Provide more funds to the Oil Spill Liability Trust Fund, Baucus Substitute Amendment to H.R. 4213
Raises: $17.7 billion over 10 years
The provision would increase revenue in the Oil Spill Liability Trust Fund by raising the fee on oil from 8 cents per barrel to 49 cents per barrel. This would provide more resources to clean up future oil blow outs and spills. There is currently $1.5 billion available in this fund.
Limits on pollution from the electric utility industry
Global warming poses a huge public health, national security, economic, and environmental threat. NASA just reported that the previous decade was the hottest on record, while 2009 was the second hottest year. And temperature data from 2010 shows that the past six months were the hottest on record. The threat from global warming looms ever larger.
Yet too many senators are reluctant to address this problem. Some senators deny the problem exists, while others want to maintain status quo energy policies in a futile effort to prevent changes to local industries. Still others are worried that big oil will spend millions of dollars or more to defeat them if they vote for action.
The Senate usually requires a super majority of 60 votes to pass bills, and so there is almost no chance that it will pass a bill that reduces global warming pollution from the three primary emitters: coal fired power plants, motor vehicles, and large industrial sources. Yet we could make some real progress if senators were to support reductions for carbon pollution from at least one of the biggest sources—such as power plants. These are one of the largest sources of greenhouse gases in the United States, producing one third of carbon dioxide pollution.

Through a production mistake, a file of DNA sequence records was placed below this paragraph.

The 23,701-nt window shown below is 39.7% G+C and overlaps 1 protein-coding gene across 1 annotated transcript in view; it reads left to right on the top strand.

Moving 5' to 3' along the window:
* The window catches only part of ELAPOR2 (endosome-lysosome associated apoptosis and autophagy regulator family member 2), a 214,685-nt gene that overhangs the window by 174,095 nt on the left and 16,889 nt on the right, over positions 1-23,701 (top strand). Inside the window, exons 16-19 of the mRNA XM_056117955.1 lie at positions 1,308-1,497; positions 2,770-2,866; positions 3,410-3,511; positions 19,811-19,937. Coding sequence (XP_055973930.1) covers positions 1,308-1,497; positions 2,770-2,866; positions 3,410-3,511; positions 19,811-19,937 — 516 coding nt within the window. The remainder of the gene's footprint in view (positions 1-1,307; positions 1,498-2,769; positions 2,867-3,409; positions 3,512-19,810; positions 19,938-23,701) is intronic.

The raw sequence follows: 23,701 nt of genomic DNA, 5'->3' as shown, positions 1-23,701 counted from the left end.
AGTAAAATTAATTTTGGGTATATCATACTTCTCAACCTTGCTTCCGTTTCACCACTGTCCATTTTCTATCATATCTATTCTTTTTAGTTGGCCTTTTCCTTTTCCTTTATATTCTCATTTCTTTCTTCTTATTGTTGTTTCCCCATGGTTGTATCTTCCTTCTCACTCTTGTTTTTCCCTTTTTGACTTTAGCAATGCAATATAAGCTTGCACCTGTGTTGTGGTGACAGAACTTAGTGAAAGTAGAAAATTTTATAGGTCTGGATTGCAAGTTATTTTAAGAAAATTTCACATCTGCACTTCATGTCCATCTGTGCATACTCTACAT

Even a modest step such as putting a price on carbon pollution from utilities would be important to reduce pollution and generate revenue to pay for the aforementioned clean energy programs and incentives. Sen. Mary Landrieu (D-LA) noted that, “In all of the climate bills, there are significant revenues generated, so that is a possibility. But if we did an energy-only bill, we’re going to be struggling about how to provide revenues.”
Utility industry lobbyists are pressuring senators to delay existing limits on power plant pollution, including acid rain, smog, soot, and mercury as part of a proposal to limit global warming pollution from utilities. President Obama or the Senate should under no circumstances agree to weaken health protections from these hazardous and toxic pollutants in exchange for a limit on carbon pollution. Senators should instead work with utilities, environmentalists, and other stake holders to ensure harmonious reductions of all these pollutants, including carbon.
There are numerous reports about various senators drafting a declining limit on global warming pollution from power plants. Until these proposals are released and analyzed, the most effective provision might be one that incorporates ideas from various bills. These include the American Power Act, Clean Energy Jobs and American Power Act, S. 1733, and the Carbon Limits and Energy for America’s Renewal Act. Any utility-only proposal should include the following provisions, many of which are in APA, CEJAP, or CLEAR.